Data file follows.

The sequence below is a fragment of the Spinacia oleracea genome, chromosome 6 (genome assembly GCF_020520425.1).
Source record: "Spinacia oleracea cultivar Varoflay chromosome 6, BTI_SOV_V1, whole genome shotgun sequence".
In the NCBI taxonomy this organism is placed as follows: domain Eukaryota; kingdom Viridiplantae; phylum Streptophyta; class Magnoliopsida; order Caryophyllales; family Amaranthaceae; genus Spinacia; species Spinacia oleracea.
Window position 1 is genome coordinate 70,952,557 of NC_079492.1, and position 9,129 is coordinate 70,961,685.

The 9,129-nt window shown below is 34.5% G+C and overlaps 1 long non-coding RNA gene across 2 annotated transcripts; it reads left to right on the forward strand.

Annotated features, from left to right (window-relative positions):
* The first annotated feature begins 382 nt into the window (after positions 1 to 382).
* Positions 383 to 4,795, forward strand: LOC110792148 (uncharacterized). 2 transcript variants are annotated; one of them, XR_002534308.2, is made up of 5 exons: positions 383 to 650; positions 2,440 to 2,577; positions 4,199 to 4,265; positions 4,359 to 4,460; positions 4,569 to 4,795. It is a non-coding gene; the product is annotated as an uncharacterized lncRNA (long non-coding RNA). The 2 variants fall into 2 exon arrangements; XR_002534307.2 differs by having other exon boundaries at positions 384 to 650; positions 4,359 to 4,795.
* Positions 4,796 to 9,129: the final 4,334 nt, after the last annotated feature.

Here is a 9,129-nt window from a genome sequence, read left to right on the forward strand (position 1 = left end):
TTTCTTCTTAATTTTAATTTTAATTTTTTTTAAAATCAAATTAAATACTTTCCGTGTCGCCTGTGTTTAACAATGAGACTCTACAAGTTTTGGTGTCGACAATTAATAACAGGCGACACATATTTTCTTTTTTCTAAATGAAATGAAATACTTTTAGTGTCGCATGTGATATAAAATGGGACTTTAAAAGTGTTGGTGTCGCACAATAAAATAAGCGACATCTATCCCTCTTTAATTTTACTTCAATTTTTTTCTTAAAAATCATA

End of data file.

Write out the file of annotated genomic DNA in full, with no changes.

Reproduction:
The sequence below is a fragment of the Spinacia oleracea genome, chromosome 6 (genome assembly GCF_020520425.1).
Source record: "Spinacia oleracea cultivar Varoflay chromosome 6, BTI_SOV_V1, whole genome shotgun sequence".
In the NCBI taxonomy this organism is placed as follows: domain Eukaryota; kingdom Viridiplantae; phylum Streptophyta; class Magnoliopsida; order Caryophyllales; family Amaranthaceae; genus Spinacia; species Spinacia oleracea.
Window position 1 is genome coordinate 70,952,557 of NC_079492.1, and position 9,129 is coordinate 70,961,685.

The 9,129-nt window shown below is 34.5% G+C and overlaps 1 long non-coding RNA gene across 2 annotated transcripts; it reads left to right on the forward strand.

Annotated features, from left to right (window-relative positions):
* The first annotated feature begins 382 nt into the window (after positions 1 to 382).
* Positions 383 to 4,795, forward strand: LOC110792148 (uncharacterized). 2 transcript variants are annotated; one of them, XR_002534308.2, is made up of 5 exons: positions 383 to 650; positions 2,440 to 2,577; positions 4,199 to 4,265; positions 4,359 to 4,460; positions 4,569 to 4,795. It is a non-coding gene; the product is annotated as an uncharacterized lncRNA (long non-coding RNA). The 2 variants fall into 2 exon arrangements; XR_002534307.2 differs by having other exon boundaries at positions 384 to 650; positions 4,359 to 4,795.
* Positions 4,796 to 9,129: the final 4,334 nt, after the last annotated feature.

Here is a 9,129-nt window from a genome sequence, read left to right on the forward strand (position 1 = left end):
TTTCTTCTTAATTTTAATTTTAATTTTTTTTAAAATCAAATTAAATACTTTCCGTGTCGCCTGTGTTTAACAATGAGACTCTACAAGTTTTGGTGTCGACAATTAATAACAGGCGACACATATTTTCTTTTTTCTAAATGAAATGAAATACTTTTAGTGTCGCATGTGATATAAAATGGGACTTTAAAAGTGTTGGTGTCGCACAATAAAATAAGCGACATCTATCCCTCTTTAATTTTACTTCAATTTTTTTCTTAAAAATCATA